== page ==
“To be perfecty honest with you, as an openly gay person who’s an actor, I feel like I’m going to somehow be limited… … but when I read this character who is so cleary not gay, I wanted to do that. And I wanted to be told I can do that, so when I read the scripts and got this opportunity I was like this is the greatest version of that type of guy I really want to play. “
~ Luke MacFarane [D’avin Jaqobis]
Oh Luke MacFarlane, yee of the chiseled jaw and granite-like torso; what can I say about your portrayal of D’avin Jaqobis? Well, one thing that seems important to note is that you outperformed my wildest expectations.
When Killjoys began, D’avin was a cocky and evasive sort. He had issues and secrets, and his secrets had issues. He and Pawter’s situationship was messy as hell and hard to watch at times. He seemed cavalier about his severed connection with Johnny, and he immediately started meddling in Dutch and Johnny’s happy home. Early episodes like “Sugar Point Run”, where he was out of his depth but adapted and allowed a few of his layers to fall away, made me somewhat optimistic. But it wasn’t until “Vessel” when he took on the task of shepherding a gaggle of scared teenage girls to safety that I was fully ready to admit that I had rushed to judgment.
This was not the last time D’avin had to corral some civilians. In the Seasoon 5 episode, “Three Mutineers,” he found himself tasked with keeping two painfully stupid Qreshi siblings alive battling resistance from them every step of the way. One of the things that made, D’av a far more appealing character to me was how they stripped back some of his cockiness and let him show vulnerability. Then they deconstructed him even more, much like what was done with Spike from Buffy the Vampire Slayer. He went from being the dreaded Slayer of Slayers n Season 2 to some hapless vampire shmuck by the middle of Season 4. One need only observe D’avin getting zapped repeated by his own jury-rigged homing device to see that Mr. Cool has long departed the building.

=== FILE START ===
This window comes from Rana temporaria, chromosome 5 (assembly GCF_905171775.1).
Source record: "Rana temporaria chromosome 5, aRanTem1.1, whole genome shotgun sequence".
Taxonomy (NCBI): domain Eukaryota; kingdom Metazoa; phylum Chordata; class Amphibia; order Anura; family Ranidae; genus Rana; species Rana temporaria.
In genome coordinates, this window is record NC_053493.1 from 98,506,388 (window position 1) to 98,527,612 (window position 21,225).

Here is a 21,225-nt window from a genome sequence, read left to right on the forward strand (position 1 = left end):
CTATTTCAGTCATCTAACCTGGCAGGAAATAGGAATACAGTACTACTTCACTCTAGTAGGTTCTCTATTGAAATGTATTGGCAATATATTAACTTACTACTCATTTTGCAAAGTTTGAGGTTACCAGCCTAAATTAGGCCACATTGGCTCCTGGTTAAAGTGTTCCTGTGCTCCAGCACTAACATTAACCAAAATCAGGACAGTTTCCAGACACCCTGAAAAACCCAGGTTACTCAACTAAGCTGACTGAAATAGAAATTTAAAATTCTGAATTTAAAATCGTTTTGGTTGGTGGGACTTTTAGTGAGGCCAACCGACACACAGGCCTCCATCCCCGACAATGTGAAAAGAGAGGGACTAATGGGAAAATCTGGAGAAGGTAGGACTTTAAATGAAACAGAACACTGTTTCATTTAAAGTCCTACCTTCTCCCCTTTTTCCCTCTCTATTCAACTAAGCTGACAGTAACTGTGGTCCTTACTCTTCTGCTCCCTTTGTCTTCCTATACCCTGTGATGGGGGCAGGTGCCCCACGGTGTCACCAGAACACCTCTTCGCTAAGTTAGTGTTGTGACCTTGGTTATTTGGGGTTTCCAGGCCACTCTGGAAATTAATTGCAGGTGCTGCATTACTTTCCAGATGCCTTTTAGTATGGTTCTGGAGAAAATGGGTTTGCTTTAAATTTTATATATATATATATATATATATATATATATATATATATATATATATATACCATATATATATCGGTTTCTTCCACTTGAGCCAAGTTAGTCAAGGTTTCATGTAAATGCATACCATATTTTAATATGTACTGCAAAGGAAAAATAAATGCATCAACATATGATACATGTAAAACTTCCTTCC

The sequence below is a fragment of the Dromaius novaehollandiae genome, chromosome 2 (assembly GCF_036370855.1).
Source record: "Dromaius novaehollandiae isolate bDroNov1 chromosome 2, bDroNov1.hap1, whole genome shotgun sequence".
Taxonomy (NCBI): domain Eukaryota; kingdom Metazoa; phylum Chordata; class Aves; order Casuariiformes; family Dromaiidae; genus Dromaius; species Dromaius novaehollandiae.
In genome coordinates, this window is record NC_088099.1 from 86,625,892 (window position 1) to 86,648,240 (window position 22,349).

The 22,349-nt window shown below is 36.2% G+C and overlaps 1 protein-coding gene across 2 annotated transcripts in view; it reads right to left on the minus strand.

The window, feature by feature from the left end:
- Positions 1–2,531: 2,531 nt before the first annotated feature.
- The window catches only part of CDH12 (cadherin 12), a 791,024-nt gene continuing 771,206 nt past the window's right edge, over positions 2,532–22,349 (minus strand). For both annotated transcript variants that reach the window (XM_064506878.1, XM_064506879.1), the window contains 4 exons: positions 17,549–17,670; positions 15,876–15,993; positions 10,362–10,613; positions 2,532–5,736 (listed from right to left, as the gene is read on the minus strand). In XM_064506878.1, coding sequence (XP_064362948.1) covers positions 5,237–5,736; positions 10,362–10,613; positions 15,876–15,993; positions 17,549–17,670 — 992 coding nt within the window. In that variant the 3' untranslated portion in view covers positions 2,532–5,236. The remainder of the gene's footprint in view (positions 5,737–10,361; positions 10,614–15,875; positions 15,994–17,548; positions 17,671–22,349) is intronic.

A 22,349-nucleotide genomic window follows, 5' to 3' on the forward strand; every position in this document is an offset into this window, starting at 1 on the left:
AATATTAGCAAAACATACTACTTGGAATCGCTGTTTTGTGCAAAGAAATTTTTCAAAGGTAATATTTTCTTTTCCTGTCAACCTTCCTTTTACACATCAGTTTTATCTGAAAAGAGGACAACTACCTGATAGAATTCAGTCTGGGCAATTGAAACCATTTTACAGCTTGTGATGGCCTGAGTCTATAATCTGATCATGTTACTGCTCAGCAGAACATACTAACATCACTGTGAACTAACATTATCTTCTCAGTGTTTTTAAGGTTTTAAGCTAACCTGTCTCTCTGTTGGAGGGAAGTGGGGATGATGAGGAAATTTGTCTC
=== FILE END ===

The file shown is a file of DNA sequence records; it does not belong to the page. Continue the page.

Davin is valuable to the team because he’s led the socially acceptable life of a soldier only to be used and abused by the military and forced into society’s seedy underbelly. His inclination toward rigidity and valor has helped him steer the Team Awesome Force ship away from destructive tendencies. But his adaptability and compassion often shine through now that his guard is all the way down and he accepts his role in the TAF family.
D’avin has had great interactions and relationships. I loved his rivalmances with both Fancy and Alvis (RIP). He and Johnny have grown into a loving family unit. He tends to forge interesting relationships with guest stars; perhaps the best example of this is in “The Wolf You Feed” when he had to manage the responsibility of diplomacy for the war effort when Dutch dumped her army into his lap.
My favorite dynamic of his, however, is that which he shares with Dutch. They are my Killjoys OTP hands down. They’ve completely torn each other apart and built each other up in the past. They’re doing a lot more building as of late. They can’t hide from each other. They’re a raw nerve and a tender caress. The show is leaning into solidifying their romance, quantifying it with declarations of love and labels like “girlfriend.” They seem to be answering, “Will they or won’t they” with a resounding, “Yes, they already have been and they’re now healthy enough to admit that to each other.”
It’s with Dutch and D’av gazing at the stars musing about running away into the infinite black that the previous Killjoys episode began. It was never an option, of course, but sometimes it’s good to daydream and make the conscious choice to stay and fight side by side.
I will miss D’avin Jaqobis and Luke MacFarlane’s portrayal of him because as his good friend and costar, Aaron Ashmore said, he “nails it.” Thank you, sir and good luck on all of your future endeavors. I hope you get to work on another genre show I can dive into!